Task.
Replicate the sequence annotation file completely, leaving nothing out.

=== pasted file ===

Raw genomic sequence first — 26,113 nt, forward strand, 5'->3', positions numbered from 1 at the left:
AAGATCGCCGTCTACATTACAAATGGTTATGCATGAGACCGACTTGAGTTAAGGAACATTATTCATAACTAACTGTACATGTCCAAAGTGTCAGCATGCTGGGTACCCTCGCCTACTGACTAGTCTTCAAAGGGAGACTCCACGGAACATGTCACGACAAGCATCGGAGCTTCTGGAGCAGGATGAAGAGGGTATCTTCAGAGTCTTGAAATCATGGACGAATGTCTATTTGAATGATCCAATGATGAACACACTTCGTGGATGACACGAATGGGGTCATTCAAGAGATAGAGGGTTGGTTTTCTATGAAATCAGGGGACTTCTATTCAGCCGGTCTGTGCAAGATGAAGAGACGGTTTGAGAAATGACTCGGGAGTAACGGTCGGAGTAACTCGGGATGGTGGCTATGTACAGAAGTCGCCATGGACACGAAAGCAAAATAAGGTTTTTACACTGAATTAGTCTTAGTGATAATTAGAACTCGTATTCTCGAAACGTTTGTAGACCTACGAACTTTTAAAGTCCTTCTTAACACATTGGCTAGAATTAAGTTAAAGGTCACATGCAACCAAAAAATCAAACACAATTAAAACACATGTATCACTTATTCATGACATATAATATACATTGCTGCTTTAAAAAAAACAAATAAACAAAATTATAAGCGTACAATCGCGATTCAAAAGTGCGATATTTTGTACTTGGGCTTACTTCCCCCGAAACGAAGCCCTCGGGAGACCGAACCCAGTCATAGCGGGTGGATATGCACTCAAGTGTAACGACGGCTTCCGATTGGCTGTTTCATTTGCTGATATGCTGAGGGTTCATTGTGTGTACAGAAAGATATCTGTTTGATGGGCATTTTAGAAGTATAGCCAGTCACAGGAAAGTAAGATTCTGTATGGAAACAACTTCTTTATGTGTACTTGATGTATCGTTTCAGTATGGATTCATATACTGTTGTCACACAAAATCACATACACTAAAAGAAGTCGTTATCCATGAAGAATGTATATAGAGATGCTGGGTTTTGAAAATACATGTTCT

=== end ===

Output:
Raw genomic sequence first — 26,113 nt, forward strand, 5'->3', positions numbered from 1 at the left:
AAGATCGCCGTCTACATTACAAATGGTTATGCATGAGACCGACTTGAGTTAAGGAACATTATTCATAACTAACTGTACATGTCCAAAGTGTCAGCATGCTGGGTACCCTCGCCTACTGACTAGTCTTCAAAGGGAGACTCCACGGAACATGTCACGACAAGCATCGGAGCTTCTGGAGCAGGATGAAGAGGGTATCTTCAGAGTCTTGAAATCATGGACGAATGTCTATTTGAATGATCCAATGATGAACACACTTCGTGGATGACACGAATGGGGTCATTCAAGAGATAGAGGGTTGGTTTTCTATGAAATCAGGGGACTTCTATTCAGCCGGTCTGTGCAAGATGAAGAGACGGTTTGAGAAATGACTCGGGAGTAACGGTCGGAGTAACTCGGGATGGTGGCTATGTACAGAAGTCGCCATGGACACGAAAGCAAAATAAGGTTTTTACACTGAATTAGTCTTAGTGATAATTAGAACTCGTATTCTCGAAACGTTTGTAGACCTACGAACTTTTAAAGTCCTTCTTAACACATTGGCTAGAATTAAGTTAAAGGTCACATGCAACCAAAAAATCAAACACAATTAAAACACATGTATCACTTATTCATGACATATAATATACATTGCTGCTTTAAAAAAAACAAATAAACAAAATTATAAGCGTACAATCGCGATTCAAAAGTGCGATATTTTGTACTTGGGCTTACTTCCCCCGAAACGAAGCCCTCGGGAGACCGAACCCAGTCATAGCGGGTGGATATGCACTCAAGTGTAACGACGGCTTCCGATTGGCTGTTTCATTTGCTGATATGCTGAGGGTTCATTGTGTGTACAGAAAGATATCTGTTTGATGGGCATTTTAGAAGTATAGCCAGTCACAGGAAAGTAAGATTCTGTATGGAAACAACTTCTTTATGTGTACTTGATGTATCGTTTCAGTATGGATTCATATACTGTTGTCACACAAAATCACATACACTAAAAGAAGTCGTTATCCATGAAGAATGTATATAGAGATGCTGGGTTTTGAAAATACATGTTCT